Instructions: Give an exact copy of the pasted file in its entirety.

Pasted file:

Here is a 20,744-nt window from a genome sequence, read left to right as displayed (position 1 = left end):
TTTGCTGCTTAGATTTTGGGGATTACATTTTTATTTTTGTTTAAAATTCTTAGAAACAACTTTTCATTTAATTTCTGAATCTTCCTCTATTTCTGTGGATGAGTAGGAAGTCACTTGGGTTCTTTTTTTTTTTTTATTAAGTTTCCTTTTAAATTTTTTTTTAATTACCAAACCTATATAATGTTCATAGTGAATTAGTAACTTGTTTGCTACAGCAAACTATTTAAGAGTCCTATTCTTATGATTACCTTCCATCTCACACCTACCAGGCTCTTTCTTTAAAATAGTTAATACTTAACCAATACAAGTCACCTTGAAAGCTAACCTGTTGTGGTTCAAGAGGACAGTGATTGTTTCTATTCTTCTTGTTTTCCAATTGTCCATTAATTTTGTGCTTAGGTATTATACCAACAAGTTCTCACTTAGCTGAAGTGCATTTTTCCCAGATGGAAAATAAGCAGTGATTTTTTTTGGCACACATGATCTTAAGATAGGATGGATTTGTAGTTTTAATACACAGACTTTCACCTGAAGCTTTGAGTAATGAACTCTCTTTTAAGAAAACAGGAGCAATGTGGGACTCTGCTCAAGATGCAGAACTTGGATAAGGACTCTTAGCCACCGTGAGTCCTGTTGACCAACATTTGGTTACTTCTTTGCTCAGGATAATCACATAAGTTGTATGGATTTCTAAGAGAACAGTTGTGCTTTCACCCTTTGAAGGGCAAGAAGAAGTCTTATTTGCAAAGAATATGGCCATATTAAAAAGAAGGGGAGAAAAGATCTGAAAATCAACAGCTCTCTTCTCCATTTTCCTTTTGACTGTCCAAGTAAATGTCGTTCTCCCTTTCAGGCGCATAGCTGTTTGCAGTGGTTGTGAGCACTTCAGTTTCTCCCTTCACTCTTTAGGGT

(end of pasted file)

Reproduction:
Here is a 20,744-nt window from a genome sequence, read left to right as displayed (position 1 = left end):
TTTGCTGCTTAGATTTTGGGGATTACATTTTTATTTTTGTTTAAAATTCTTAGAAACAACTTTTCATTTAATTTCTGAATCTTCCTCTATTTCTGTGGATGAGTAGGAAGTCACTTGGGTTCTTTTTTTTTTTTTATTAAGTTTCCTTTTAAATTTTTTTTTAATTACCAAACCTATATAATGTTCATAGTGAATTAGTAACTTGTTTGCTACAGCAAACTATTTAAGAGTCCTATTCTTATGATTACCTTCCATCTCACACCTACCAGGCTCTTTCTTTAAAATAGTTAATACTTAACCAATACAAGTCACCTTGAAAGCTAACCTGTTGTGGTTCAAGAGGACAGTGATTGTTTCTATTCTTCTTGTTTTCCAATTGTCCATTAATTTTGTGCTTAGGTATTATACCAACAAGTTCTCACTTAGCTGAAGTGCATTTTTCCCAGATGGAAAATAAGCAGTGATTTTTTTTGGCACACATGATCTTAAGATAGGATGGATTTGTAGTTTTAATACACAGACTTTCACCTGAAGCTTTGAGTAATGAACTCTCTTTTAAGAAAACAGGAGCAATGTGGGACTCTGCTCAAGATGCAGAACTTGGATAAGGACTCTTAGCCACCGTGAGTCCTGTTGACCAACATTTGGTTACTTCTTTGCTCAGGATAATCACATAAGTTGTATGGATTTCTAAGAGAACAGTTGTGCTTTCACCCTTTGAAGGGCAAGAAGAAGTCTTATTTGCAAAGAATATGGCCATATTAAAAAGAAGGGGAGAAAAGATCTGAAAATCAACAGCTCTCTTCTCCATTTTCCTTTTGACTGTCCAAGTAAATGTCGTTCTCCCTTTCAGGCGCATAGCTGTTTGCAGTGGTTGTGAGCACTTCAGTTTCTCCCTTCACTCTTTAGGGT